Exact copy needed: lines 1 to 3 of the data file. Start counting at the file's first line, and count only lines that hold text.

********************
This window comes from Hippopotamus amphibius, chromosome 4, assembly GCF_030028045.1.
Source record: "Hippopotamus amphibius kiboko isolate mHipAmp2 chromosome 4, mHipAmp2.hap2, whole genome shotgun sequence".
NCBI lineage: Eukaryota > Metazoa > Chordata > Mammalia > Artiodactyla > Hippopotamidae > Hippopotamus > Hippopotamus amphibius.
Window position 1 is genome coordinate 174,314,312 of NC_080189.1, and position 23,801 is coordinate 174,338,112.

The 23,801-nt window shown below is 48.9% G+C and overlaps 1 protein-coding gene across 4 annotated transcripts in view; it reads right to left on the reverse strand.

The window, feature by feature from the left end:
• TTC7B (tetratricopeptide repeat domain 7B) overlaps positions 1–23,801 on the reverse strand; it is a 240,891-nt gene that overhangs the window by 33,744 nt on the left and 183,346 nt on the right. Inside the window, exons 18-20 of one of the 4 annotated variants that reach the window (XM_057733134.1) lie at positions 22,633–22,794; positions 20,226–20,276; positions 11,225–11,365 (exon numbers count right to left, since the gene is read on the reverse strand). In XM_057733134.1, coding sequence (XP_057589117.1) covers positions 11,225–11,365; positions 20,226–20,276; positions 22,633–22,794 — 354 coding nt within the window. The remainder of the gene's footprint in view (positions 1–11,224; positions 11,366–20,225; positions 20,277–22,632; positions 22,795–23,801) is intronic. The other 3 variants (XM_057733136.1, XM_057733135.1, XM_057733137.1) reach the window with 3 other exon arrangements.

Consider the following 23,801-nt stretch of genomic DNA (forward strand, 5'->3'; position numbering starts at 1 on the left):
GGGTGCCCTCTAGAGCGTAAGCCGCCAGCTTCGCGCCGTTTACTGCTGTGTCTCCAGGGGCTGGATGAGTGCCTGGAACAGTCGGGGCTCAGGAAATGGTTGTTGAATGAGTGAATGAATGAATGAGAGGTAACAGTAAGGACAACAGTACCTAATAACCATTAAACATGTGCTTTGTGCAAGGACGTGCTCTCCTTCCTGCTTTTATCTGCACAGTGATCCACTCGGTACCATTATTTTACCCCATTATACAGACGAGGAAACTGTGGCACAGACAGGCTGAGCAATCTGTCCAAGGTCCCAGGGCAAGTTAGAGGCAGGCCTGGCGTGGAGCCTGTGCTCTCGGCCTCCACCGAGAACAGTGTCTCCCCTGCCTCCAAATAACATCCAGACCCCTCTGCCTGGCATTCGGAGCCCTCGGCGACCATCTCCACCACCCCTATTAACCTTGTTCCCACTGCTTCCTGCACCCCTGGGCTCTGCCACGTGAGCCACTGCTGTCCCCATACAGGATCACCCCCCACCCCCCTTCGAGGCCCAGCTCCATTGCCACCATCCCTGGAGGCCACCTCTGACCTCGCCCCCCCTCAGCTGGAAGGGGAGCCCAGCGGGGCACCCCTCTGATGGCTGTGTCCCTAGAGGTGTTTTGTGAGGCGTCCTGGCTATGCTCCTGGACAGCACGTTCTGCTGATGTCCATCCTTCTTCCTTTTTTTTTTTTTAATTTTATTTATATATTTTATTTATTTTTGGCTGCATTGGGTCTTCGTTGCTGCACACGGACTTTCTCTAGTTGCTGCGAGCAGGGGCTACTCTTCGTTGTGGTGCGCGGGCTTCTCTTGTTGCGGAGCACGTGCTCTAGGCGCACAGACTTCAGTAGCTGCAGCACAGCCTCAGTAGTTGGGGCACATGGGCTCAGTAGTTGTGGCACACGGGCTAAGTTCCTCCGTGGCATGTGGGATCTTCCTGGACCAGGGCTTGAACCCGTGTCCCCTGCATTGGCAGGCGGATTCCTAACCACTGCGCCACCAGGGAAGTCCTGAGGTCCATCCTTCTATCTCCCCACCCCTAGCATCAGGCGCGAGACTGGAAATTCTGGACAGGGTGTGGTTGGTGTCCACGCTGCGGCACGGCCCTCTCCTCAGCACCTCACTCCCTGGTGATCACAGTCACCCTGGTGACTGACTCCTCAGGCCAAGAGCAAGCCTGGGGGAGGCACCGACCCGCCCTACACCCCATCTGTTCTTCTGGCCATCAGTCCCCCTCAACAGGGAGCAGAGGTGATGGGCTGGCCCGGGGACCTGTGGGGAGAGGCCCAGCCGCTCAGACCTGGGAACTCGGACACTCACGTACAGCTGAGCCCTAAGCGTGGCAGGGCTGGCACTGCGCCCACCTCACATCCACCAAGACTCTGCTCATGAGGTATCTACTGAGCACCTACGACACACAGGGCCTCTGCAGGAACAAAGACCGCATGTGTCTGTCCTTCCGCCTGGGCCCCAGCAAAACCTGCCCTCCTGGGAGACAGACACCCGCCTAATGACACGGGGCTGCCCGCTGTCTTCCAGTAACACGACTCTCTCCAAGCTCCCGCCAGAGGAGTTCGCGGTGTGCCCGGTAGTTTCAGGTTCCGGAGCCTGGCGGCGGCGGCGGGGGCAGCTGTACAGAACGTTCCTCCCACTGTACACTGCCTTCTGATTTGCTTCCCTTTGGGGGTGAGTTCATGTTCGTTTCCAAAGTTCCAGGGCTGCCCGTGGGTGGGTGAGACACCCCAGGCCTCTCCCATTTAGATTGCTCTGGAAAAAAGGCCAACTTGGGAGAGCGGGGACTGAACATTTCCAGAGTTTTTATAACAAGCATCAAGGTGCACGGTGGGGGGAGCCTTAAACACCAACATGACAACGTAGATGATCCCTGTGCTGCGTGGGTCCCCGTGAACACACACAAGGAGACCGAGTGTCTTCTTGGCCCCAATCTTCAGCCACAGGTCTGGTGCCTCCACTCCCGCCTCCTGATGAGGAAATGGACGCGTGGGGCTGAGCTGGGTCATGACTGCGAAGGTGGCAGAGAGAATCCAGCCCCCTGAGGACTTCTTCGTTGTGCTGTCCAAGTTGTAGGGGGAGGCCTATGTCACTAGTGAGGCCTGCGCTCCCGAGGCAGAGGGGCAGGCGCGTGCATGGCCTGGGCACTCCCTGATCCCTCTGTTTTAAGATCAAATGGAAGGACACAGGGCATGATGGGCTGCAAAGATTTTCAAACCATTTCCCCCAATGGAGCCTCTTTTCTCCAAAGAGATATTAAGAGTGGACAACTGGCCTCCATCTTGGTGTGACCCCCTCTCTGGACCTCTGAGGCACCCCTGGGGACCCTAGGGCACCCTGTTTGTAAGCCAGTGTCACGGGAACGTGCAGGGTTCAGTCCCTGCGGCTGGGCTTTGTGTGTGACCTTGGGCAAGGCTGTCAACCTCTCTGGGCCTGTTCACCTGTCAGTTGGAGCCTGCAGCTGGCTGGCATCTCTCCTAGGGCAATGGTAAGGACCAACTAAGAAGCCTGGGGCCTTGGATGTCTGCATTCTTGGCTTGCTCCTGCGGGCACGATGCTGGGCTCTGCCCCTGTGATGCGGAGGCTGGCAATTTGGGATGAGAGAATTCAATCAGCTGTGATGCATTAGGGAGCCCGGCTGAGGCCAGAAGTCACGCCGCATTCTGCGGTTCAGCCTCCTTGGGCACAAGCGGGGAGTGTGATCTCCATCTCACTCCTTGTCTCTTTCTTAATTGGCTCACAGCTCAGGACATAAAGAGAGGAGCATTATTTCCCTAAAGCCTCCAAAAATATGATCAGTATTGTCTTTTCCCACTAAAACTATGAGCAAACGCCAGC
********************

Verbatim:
This window comes from Hippopotamus amphibius, chromosome 4, assembly GCF_030028045.1.
Source record: "Hippopotamus amphibius kiboko isolate mHipAmp2 chromosome 4, mHipAmp2.hap2, whole genome shotgun sequence".
NCBI lineage: Eukaryota > Metazoa > Chordata > Mammalia > Artiodactyla > Hippopotamidae > Hippopotamus > Hippopotamus amphibius.